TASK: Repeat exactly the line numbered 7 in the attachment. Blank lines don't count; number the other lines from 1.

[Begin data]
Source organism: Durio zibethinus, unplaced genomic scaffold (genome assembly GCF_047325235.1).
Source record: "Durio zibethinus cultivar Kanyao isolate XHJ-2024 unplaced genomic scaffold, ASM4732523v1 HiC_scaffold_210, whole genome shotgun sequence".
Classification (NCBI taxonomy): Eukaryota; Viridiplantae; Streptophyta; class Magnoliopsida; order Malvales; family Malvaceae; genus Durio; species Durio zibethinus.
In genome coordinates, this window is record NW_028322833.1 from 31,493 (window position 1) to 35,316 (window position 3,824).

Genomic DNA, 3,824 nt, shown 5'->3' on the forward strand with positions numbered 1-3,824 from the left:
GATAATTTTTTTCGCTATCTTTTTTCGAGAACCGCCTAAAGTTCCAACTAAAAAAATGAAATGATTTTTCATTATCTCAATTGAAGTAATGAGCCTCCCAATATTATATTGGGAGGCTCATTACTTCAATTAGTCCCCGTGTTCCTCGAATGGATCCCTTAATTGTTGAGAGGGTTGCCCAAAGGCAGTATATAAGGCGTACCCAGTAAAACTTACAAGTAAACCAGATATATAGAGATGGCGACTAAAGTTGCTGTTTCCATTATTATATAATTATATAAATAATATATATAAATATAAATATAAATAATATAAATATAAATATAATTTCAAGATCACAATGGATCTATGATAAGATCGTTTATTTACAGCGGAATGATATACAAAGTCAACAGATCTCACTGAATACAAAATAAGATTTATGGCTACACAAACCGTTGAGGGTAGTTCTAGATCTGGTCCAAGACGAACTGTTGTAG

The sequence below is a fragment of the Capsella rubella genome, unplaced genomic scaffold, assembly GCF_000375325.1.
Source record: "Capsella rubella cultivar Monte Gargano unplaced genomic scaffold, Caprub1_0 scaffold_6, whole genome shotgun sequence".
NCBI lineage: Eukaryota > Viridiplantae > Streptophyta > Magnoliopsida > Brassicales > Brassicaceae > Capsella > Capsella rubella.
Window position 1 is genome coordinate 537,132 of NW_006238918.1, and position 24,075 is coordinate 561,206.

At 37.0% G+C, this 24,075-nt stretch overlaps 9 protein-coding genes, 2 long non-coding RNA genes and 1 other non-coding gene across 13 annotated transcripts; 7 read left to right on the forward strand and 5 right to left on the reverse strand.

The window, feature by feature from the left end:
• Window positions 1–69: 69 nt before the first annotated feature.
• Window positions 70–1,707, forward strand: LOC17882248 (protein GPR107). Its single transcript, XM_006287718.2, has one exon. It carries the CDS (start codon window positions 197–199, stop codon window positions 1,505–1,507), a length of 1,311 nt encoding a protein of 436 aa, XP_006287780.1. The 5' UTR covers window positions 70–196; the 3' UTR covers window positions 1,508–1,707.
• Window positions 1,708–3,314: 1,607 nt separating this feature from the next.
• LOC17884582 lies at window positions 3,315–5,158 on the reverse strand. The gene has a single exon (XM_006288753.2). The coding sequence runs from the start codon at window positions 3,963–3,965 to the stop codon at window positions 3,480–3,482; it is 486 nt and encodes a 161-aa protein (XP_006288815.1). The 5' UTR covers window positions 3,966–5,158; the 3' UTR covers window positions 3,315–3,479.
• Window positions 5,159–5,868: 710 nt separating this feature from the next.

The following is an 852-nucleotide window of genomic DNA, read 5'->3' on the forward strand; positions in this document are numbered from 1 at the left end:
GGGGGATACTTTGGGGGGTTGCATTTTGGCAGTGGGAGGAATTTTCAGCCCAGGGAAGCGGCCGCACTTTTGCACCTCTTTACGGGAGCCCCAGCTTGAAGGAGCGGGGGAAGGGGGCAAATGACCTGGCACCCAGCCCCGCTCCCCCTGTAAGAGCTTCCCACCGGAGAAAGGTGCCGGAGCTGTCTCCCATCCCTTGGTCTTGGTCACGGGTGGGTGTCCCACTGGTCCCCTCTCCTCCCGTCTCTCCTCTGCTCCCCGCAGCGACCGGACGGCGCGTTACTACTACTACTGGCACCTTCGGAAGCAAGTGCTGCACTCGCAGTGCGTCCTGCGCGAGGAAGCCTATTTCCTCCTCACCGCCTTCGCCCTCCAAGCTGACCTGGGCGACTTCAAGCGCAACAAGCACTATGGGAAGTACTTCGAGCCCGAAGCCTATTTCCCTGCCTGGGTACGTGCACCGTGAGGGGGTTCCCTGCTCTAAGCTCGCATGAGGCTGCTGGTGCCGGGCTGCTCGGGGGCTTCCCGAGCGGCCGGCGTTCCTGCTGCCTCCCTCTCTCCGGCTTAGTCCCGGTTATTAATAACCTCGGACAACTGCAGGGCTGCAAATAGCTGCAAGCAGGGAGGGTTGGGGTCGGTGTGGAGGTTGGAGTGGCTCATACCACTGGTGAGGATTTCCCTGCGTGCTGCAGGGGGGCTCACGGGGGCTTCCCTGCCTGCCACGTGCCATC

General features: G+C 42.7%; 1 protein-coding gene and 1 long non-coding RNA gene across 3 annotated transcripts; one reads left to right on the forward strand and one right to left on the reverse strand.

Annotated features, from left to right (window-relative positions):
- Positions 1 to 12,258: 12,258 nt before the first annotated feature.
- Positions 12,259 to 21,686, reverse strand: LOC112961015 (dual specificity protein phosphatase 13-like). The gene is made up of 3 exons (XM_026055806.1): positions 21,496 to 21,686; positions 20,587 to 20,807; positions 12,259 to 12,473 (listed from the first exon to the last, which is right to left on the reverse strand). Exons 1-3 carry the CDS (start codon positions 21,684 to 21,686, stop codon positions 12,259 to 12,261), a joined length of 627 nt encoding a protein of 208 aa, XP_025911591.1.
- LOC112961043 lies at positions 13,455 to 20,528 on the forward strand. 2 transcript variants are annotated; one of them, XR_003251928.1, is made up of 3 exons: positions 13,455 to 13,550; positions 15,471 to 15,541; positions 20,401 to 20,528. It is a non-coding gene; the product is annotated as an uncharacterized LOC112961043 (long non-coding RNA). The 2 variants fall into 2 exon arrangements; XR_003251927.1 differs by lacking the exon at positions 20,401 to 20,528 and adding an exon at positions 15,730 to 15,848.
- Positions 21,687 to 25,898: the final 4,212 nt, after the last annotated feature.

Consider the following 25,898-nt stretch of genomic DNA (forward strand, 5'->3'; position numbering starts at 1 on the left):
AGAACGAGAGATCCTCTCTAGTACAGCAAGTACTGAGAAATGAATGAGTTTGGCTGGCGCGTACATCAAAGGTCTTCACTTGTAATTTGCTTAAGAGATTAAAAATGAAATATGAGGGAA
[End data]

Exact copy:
The sequence below is a fragment of the Capsella rubella genome, unplaced genomic scaffold, assembly GCF_000375325.1.